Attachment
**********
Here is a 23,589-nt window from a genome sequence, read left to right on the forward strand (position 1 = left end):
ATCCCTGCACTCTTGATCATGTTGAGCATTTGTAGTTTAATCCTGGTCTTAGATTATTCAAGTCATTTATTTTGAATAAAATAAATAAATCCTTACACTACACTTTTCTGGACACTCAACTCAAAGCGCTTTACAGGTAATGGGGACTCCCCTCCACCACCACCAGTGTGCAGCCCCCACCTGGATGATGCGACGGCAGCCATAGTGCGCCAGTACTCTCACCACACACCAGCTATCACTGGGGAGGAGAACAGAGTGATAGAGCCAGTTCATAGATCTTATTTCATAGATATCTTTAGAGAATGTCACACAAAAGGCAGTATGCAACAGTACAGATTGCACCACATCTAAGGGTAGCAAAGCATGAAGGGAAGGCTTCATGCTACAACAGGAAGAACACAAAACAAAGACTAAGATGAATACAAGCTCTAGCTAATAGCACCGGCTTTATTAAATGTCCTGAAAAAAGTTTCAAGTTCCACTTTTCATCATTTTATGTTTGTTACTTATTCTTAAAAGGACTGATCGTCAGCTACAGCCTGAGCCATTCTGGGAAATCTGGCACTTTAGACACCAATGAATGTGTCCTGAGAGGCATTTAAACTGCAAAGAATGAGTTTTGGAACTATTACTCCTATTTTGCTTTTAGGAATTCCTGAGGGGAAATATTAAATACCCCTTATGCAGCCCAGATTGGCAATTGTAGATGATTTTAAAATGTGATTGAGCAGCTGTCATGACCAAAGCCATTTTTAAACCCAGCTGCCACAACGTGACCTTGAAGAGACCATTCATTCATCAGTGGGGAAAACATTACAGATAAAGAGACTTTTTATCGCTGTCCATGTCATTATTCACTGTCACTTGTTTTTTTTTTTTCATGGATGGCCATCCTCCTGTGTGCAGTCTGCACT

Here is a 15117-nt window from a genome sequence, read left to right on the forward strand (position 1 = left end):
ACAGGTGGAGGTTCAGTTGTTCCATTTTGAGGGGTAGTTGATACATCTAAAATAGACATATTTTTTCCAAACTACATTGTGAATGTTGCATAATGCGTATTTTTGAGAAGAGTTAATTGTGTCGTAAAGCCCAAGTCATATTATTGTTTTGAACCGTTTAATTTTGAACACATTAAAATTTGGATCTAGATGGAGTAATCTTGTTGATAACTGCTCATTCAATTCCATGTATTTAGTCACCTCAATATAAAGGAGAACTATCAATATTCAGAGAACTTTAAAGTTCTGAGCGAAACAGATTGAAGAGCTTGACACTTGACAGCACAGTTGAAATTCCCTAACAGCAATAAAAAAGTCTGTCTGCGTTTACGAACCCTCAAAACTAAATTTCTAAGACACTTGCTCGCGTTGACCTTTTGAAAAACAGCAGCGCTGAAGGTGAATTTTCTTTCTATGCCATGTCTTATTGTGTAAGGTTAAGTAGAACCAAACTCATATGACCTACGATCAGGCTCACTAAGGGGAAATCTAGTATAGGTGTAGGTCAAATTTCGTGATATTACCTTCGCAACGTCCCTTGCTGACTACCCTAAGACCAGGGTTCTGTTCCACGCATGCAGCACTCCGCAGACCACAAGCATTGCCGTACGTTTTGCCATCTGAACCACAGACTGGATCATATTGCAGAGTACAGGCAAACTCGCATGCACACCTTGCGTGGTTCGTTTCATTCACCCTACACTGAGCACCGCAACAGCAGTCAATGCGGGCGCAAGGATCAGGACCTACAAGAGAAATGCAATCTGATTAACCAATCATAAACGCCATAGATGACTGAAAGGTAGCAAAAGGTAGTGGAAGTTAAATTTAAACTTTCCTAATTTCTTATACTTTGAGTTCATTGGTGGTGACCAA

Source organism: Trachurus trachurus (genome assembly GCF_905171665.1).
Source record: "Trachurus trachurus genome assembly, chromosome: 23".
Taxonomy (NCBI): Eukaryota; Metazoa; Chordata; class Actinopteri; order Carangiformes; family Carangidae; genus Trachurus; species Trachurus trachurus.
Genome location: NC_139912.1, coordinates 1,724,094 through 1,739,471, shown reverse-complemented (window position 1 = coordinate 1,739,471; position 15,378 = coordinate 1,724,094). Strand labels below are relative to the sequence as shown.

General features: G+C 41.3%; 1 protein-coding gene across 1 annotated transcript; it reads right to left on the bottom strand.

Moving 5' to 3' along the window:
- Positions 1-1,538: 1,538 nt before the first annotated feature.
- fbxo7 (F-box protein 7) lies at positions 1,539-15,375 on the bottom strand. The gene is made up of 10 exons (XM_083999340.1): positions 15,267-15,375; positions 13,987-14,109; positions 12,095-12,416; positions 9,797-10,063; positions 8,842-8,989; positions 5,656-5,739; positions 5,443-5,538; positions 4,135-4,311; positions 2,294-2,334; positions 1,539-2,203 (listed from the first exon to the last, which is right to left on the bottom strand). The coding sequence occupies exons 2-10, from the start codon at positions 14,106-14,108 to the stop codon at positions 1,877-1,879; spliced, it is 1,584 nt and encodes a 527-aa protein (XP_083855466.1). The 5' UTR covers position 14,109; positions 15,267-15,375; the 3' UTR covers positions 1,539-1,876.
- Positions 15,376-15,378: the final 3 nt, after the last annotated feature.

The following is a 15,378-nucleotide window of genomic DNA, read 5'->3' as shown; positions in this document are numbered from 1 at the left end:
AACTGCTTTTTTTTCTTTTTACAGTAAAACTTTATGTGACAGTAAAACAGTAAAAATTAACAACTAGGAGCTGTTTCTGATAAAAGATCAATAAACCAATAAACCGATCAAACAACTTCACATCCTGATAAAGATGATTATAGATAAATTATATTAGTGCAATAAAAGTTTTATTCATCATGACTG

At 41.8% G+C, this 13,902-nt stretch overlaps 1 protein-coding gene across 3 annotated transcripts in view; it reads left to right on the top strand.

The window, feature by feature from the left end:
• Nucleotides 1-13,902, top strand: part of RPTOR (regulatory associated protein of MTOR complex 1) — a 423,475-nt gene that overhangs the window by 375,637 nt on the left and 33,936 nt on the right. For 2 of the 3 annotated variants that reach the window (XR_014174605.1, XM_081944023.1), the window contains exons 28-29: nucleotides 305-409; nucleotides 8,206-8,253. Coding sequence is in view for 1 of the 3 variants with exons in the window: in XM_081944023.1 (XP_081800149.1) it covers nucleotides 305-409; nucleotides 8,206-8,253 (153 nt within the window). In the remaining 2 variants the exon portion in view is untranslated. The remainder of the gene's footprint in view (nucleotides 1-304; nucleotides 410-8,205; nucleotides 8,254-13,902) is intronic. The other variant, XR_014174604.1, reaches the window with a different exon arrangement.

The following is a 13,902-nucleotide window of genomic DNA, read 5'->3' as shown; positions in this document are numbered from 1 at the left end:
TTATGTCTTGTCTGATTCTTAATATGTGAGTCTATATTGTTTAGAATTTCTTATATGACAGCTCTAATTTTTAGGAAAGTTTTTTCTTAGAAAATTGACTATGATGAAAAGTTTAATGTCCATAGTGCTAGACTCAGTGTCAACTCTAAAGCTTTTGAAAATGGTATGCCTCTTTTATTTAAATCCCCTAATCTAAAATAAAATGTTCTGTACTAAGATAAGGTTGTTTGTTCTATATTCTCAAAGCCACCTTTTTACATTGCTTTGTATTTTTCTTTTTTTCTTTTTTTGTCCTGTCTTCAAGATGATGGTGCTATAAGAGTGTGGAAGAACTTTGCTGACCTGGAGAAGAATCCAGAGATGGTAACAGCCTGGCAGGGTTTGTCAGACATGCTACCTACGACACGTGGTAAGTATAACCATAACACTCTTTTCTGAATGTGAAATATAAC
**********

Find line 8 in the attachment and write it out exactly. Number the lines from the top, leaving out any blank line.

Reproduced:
Genome location: NC_139912.1, coordinates 1,724,094 through 1,739,471, shown reverse-complemented (window position 1 = coordinate 1,739,471; position 15,378 = coordinate 1,724,094). Strand labels below are relative to the sequence as shown.